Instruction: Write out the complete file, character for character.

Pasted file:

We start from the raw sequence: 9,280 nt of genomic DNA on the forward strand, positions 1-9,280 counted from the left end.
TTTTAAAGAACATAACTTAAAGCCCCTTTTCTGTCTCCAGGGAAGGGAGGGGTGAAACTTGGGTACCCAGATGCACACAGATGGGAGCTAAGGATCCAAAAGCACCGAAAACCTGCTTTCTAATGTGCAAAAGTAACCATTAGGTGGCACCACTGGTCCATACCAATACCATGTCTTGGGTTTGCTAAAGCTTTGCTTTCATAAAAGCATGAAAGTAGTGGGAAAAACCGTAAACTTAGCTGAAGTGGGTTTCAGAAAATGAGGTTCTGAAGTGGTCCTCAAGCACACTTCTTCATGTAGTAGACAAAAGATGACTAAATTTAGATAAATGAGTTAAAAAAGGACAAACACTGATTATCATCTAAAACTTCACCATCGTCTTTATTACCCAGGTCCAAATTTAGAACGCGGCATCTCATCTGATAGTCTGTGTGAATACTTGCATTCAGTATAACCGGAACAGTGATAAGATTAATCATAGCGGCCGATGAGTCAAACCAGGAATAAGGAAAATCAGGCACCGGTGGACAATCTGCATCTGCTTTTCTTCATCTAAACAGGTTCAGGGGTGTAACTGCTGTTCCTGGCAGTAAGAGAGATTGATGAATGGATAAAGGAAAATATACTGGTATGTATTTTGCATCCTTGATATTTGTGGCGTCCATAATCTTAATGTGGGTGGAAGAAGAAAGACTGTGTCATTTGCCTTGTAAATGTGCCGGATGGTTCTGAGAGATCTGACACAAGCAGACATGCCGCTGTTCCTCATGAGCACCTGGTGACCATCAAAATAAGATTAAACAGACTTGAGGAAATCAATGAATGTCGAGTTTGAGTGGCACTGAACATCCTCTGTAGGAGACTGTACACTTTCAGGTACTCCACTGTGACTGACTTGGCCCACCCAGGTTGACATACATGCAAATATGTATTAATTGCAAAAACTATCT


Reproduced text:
We start from the raw sequence: 9,280 nt of genomic DNA on the forward strand, positions 1-9,280 counted from the left end.
TTTTAAAGAACATAACTTAAAGCCCCTTTTCTGTCTCCAGGGAAGGGAGGGGTGAAACTTGGGTACCCAGATGCACACAGATGGGAGCTAAGGATCCAAAAGCACCGAAAACCTGCTTTCTAATGTGCAAAAGTAACCATTAGGTGGCACCACTGGTCCATACCAATACCATGTCTTGGGTTTGCTAAAGCTTTGCTTTCATAAAAGCATGAAAGTAGTGGGAAAAACCGTAAACTTAGCTGAAGTGGGTTTCAGAAAATGAGGTTCTGAAGTGGTCCTCAAGCACACTTCTTCATGTAGTAGACAAAAGATGACTAAATTTAGATAAATGAGTTAAAAAAGGACAAACACTGATTATCATCTAAAACTTCACCATCGTCTTTATTACCCAGGTCCAAATTTAGAACGCGGCATCTCATCTGATAGTCTGTGTGAATACTTGCATTCAGTATAACCGGAACAGTGATAAGATTAATCATAGCGGCCGATGAGTCAAACCAGGAATAAGGAAAATCAGGCACCGGTGGACAATCTGCATCTGCTTTTCTTCATCTAAACAGGTTCAGGGGTGTAACTGCTGTTCCTGGCAGTAAGAGAGATTGATGAATGGATAAAGGAAAATATACTGGTATGTATTTTGCATCCTTGATATTTGTGGCGTCCATAATCTTAATGTGGGTGGAAGAAGAAAGACTGTGTCATTTGCCTTGTAAATGTGCCGGATGGTTCTGAGAGATCTGACACAAGCAGACATGCCGCTGTTCCTCATGAGCACCTGGTGACCATCAAAATAAGATTAAACAGACTTGAGGAAATCAATGAATGTCGAGTTTGAGTGGCACTGAACATCCTCTGTAGGAGACTGTACACTTTCAGGTACTCCACTGTGACTGACTTGGCCCACCCAGGTTGACATACATGCAAATATGTATTAATTGCAAAAACTATCT